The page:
Terrance Brown appeals from a judgment entered by a single justice of this court denying his petition for relief pursuant to G. L. c. 211, § 3. We affirm.
Brown is a codefendant with Nathan Rivera in a pending homicide case. At Rivera's request, a judge in the Superior Court ordered that Brown submit to a buccal swab for deoxyribonucleic acid (DNA) analysis. [Note 1] Brown unsuccessfully challenged that order in the county court. The case is now before us pursuant to S.J.C. Rule 2:21, as amended, 434 Mass. 1301 (2001). Brown claims that he cannot obtain adequate review on appeal because by then the seizure -- the swabbing of his cheek -- will already have occurred. We rejected the same argument in White v. Commonwealth, 439 Mass. 1017 (2003). See Matter of a Grand Jury Investigation, 435 Mass. 1002 , 1003 (2001) (rejecting same argument concerning blood sample). See also Glawson v. Commonwealth, 436 Mass. 1007 (2002) (blood and hair samples); Cummins v. Commonwealth, 433 Mass. 1005 , 1006 (2001) (blood sample). Accordingly, Brown has failed to meet his burden under rule 2:21.
The case was submitted on the papers filed, accompanied by a memorandum of law.
Roger Witkin for the plaintiff.
[Note 1] See Jansen, petitioner, 444 Mass. 112 , 113 n.2 (2005) (buccal swab involves rubbing swab on inside of cheek).
On March 22, 2004, the defendant was arraigned in the Roxbury Division
of the Boston Municipal Court on charges of assault and battery, assault and battery by means of a dangerous weapon, and threatening to commit a crime (Roxbury court charges). Bail was set at $250, which the defendant posted, and the defendant was advised of the potential for bail revocation pursuant to G. L. c. 276, § 58, third par., if she were charged with committing a subsequent offense during the period of her release.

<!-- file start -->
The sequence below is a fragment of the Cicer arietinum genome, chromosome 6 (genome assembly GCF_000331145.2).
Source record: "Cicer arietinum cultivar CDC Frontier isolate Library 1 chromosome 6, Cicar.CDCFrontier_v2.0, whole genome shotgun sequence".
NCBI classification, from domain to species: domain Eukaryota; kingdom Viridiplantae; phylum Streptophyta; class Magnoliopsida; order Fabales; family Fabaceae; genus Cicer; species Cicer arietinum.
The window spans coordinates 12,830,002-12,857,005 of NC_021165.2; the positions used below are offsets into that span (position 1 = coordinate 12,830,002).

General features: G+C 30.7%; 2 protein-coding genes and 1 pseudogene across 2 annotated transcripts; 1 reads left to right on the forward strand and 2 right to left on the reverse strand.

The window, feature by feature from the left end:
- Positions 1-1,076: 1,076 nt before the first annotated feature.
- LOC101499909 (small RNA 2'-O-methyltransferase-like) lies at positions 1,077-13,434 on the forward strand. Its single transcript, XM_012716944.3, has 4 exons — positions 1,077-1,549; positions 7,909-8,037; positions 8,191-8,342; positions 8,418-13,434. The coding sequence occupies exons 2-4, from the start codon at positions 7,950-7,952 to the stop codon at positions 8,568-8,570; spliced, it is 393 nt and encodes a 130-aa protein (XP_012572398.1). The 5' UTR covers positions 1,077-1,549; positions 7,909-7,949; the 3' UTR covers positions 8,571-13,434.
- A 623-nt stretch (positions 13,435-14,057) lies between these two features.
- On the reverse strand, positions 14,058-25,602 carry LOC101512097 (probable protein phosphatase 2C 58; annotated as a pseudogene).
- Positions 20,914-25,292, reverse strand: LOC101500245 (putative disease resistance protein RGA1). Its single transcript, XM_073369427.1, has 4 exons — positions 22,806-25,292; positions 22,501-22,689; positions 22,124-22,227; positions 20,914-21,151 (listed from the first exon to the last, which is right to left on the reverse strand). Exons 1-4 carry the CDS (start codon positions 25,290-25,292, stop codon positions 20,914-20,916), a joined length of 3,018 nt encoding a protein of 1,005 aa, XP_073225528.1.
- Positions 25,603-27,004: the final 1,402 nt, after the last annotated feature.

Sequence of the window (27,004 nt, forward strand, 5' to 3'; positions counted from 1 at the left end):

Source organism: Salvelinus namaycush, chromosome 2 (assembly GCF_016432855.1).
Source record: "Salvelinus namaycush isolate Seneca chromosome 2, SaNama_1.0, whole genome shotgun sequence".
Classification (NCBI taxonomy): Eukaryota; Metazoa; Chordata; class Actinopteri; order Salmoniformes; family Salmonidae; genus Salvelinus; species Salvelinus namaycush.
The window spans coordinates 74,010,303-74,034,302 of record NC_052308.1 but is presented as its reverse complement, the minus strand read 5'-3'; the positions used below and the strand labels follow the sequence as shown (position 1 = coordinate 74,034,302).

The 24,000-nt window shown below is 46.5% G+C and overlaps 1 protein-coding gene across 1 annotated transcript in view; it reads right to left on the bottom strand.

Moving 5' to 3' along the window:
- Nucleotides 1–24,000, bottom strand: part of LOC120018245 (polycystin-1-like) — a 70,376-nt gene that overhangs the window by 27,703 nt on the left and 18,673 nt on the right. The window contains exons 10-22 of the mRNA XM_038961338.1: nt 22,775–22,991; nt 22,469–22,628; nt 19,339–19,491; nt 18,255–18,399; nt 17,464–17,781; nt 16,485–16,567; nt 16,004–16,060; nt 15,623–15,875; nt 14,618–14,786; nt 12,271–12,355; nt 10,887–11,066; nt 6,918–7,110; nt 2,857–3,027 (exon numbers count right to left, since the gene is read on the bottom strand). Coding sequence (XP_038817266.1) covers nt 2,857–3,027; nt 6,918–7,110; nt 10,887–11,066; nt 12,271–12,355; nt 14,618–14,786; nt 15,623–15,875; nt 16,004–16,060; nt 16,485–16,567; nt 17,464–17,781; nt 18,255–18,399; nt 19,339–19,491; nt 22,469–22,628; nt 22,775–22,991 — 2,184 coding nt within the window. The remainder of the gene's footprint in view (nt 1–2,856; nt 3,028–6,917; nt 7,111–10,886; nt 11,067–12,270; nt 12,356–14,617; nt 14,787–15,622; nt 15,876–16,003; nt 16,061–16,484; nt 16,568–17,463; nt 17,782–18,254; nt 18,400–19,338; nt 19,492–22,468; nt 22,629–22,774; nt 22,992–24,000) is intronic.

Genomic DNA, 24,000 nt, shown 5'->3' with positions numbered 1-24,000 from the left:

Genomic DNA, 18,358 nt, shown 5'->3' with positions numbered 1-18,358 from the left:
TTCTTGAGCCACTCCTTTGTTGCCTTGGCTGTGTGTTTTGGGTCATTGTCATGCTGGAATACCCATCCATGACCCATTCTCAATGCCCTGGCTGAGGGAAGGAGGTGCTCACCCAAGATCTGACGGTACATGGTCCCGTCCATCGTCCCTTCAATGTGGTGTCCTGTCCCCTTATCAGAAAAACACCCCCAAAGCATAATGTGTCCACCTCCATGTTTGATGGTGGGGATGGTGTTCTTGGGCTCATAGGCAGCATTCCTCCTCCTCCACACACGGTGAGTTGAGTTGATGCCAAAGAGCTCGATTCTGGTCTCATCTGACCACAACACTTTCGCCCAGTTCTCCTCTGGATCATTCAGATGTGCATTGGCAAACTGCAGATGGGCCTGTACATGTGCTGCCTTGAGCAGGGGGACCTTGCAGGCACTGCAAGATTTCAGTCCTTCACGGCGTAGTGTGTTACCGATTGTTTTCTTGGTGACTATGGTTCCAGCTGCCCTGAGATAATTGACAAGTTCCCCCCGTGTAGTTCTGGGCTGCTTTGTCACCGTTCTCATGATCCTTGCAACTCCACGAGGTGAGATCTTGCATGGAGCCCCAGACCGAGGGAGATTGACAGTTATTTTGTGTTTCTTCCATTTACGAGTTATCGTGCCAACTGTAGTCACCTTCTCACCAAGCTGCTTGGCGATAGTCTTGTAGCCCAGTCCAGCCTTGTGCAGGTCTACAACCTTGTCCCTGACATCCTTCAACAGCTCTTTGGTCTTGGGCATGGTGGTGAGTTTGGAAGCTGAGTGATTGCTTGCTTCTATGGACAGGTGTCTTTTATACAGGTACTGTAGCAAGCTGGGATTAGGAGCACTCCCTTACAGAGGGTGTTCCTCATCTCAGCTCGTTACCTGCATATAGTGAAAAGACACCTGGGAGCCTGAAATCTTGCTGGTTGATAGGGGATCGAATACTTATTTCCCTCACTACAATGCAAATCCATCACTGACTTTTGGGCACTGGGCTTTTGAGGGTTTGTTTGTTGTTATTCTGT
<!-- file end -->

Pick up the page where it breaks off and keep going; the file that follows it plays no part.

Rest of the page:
On May 26, 2004, the defendant was arraigned in the Dorchester Division of the Boston Municipal Court on charges of assault and battery and violating an abuse prevention order (Dorchester court charges). [Note 2] At the defendant's arraignment, the Commonwealth moved to have the defendant's bail revoked on the Roxbury charges on the ground that the defendant had committed a new offense, namely the Dorchester court charges. A Municipal Court judge allowed the motion, setting forth his findings on a form entitled "Reasons for Ordering Bail." The defendant's attorney asked to have the defendant sent back to the Roxbury court to review the bail revocation. A mittimus was prepared (in the Dorchester court), bearing the typed name of a different judge, calling for the defendant to be brought from the Suffolk County jail to the Roxbury court on June 3, 2004. In connection with the Dorchester court charges, the judge set bail at $1,000 cash or $10,000, with surety. He also set a pretrial hearing date of June 23, 2004.
On June 3, 2004, pursuant to the mittimus, the defendant was transported to the Roxbury court. The defendant's attorney did not appear, no case event (hearing of any kind) was scheduled on the docket, and there is no evidence that the defendant appeared before any judge or judicial officer. A new mittimus issued (in the Roxbury court), bearing the typed name of its First Justice and the signature of an assistant clerk, setting bail at $250 cash or $2,500, with surety, and a pretrial hearing date of July 21, 2004. When she signed the mittimus, the assistant clerk did not know that the defendant's bail set in connection with the Roxbury court charges had been revoked, and she did not have a copy of the mittimus from the Dorchester court.